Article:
WASHINGTON — Senate Majority Leader Mitch McConnell (R-Ky.) said that the GOP conference is discussing how to punish Saudi Arabia for the murder of Washington Post columnist Jamal Khashoggi.
Khashoggi was killed and dismembered last month at the Saudi consulate in Istanbul. The CIA has reportedly linked the crime back to Crown Prince Mohammed bin Salman; Khashoggi was a regime critic who had been living in exile for a year in Virginia, and was only at the consulate to get papers needed to marry his Turkish fiancee.
Investigators have heard the recording that captured Khashoggi’s murder inside the Saudi consulate early last month. President Trump told Fox News he hadn’t heard the tape and doesn’t need to “because it’s a suffering tape,” and National Security Advisor John Bolton told reporters today that he hadn’t listened to the tape, either.
“No, I haven’t listened to it. And I guess I should ask you, why do you think I should? What you think I’ll learn from it?” Bolton said at the White House press briefing. “…I’m very satisfied that we know what the tape picked up and it was factored into the president’s decision and he’s announced his position very clearly.”
Trump announced a week ago that he had no intentions to further punish the Saudis for the murder, and acknowledged in a statement that “there are members of Congress who, for political or other reasons, would like to go in a different direction — and they are free to do so.”
Senators from both sides of the aisle are itching to do just that. They’re trying to get CIA Director Gina Haspel to meet with senators Wednesday for a briefing on Saudi Arabia; Bolton denied the White House is blocking her from appearing, despite reports to the contrary.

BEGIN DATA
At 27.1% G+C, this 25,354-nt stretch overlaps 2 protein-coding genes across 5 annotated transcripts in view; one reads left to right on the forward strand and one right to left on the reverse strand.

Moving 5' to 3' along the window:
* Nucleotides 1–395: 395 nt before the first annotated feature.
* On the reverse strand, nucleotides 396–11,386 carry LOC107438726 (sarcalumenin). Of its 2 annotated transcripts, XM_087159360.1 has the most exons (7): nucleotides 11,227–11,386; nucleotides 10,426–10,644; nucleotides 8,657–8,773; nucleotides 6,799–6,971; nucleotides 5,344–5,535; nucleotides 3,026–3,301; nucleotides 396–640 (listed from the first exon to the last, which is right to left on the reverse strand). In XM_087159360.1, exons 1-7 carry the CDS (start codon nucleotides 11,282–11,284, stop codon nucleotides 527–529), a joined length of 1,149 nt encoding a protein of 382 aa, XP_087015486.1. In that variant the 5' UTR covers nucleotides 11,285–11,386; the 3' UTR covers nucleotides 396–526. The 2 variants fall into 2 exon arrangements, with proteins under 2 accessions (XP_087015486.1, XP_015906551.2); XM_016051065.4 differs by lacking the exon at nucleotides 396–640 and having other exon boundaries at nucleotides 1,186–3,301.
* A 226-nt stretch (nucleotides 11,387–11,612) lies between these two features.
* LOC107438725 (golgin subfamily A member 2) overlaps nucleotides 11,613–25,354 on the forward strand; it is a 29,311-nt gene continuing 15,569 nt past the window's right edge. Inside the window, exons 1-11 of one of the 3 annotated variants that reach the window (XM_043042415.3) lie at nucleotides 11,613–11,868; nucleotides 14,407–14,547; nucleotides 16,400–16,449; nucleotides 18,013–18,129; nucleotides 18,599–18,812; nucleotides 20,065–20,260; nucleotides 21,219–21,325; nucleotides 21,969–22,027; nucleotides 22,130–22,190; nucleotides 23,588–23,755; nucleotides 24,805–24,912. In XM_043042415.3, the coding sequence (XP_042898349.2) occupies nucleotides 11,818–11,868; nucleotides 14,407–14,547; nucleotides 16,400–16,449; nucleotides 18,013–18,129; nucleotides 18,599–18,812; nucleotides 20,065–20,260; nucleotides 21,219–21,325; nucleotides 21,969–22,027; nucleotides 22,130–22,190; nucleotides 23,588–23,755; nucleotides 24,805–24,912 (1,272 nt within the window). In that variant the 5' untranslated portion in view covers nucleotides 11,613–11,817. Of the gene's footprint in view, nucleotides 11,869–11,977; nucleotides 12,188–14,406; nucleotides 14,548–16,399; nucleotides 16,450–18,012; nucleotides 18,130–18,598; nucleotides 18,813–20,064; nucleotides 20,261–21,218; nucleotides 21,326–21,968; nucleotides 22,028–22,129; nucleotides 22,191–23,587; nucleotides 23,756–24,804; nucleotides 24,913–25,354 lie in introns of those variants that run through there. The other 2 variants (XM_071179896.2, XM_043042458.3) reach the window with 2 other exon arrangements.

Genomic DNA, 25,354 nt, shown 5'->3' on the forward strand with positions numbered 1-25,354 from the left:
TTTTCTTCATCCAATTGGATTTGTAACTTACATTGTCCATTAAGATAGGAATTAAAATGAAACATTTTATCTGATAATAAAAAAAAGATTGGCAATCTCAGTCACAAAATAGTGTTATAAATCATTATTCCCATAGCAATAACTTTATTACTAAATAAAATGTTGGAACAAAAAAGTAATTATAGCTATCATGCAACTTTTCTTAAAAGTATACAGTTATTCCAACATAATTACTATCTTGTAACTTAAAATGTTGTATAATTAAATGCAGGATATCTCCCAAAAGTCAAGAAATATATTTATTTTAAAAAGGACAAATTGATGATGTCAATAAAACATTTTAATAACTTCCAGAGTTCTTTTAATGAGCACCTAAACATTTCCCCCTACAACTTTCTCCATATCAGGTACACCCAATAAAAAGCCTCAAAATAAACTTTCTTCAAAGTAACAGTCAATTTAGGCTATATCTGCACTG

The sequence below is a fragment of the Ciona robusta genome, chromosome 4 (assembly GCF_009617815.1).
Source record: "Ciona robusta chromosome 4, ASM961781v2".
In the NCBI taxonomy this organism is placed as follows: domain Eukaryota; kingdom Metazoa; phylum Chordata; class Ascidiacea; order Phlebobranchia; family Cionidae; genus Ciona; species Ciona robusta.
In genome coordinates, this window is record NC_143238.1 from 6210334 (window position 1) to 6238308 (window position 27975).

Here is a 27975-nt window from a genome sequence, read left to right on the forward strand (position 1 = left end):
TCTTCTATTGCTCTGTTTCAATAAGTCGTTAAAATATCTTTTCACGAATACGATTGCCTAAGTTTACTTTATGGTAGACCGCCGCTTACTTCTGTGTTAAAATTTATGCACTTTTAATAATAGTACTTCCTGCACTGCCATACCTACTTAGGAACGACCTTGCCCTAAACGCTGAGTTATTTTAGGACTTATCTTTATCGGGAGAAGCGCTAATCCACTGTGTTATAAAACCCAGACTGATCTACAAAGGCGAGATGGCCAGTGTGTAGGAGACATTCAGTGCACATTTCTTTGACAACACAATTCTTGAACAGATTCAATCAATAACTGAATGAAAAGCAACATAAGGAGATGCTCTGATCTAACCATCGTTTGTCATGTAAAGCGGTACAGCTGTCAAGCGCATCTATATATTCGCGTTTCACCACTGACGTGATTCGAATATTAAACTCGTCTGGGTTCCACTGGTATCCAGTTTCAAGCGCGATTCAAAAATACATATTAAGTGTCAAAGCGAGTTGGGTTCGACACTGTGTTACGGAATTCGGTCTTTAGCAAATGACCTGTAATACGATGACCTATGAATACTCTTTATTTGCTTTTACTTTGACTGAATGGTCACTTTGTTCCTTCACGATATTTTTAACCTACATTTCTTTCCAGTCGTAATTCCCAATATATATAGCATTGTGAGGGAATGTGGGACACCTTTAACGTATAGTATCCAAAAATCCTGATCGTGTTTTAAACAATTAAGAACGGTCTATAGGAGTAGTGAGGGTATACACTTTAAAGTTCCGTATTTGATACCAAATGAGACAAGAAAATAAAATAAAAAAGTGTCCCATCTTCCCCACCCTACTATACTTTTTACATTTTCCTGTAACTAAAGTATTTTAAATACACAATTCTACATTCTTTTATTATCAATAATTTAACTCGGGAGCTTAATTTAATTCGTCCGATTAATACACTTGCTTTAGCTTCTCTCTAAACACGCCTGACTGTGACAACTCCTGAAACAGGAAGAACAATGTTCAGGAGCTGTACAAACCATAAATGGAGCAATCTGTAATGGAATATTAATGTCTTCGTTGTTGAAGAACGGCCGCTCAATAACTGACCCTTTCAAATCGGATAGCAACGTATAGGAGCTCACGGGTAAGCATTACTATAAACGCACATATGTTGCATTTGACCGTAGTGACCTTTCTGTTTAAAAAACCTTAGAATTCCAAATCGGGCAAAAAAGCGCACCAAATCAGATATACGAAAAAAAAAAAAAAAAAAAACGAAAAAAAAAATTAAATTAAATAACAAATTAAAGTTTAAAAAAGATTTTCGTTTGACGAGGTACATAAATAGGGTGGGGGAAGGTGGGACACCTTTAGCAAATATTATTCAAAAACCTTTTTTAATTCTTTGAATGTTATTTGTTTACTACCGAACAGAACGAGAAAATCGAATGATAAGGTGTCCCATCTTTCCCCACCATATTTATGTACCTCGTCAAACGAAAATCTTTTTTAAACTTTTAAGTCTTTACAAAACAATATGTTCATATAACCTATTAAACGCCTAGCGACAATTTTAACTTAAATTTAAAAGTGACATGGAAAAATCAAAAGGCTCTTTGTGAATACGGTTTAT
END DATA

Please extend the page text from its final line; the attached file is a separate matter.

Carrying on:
“What obviously happened, as basically certified by the CIA, is completely abhorrent to everything the United States holds dear and stands for in the world,” McConnell told reporters on Capitol Hill today. “So, some kind of response to that certainly would be in order. And we’re discussing what the appropriate response should be. It’s always been kind of a pragmatic relationship, regardless of who’s been in the White House. We value their opposition to the Iranians and I think almost no one believes we should completely and totally fracture our relationship with the Saudis.”
“But, yes, some kind of response is going to be appropriate and we’re going to be — we’re going to continue to talk about that,” he added.
McConnell said the lame-duck session priorities are “nominations, year-end funding, the Saudi-Yemen issue.”
The Senate is expected to vote this week on a bill introduced earlier this year by Sens. Bernie Sanders (I-Vt.), Mike Lee (R-Utah), and Chris Murphy (D-Conn.) to pull U.S. support from the Saudis in Yemen, unless Trump declares war.
“The intelligence I’ve seen suggests this was ordered by the crown prince,” Lee told NBC on Sunday about the Khashoggi murder.
Lee said “there are things we can do to change our relationship with the Saudis, notwithstanding whatever [Trump’s] personal motivations might be.”
“I’m also certain that in the next Congress, people will look into that. But again, I think Congress has to take some ownership of U.S. foreign policy.”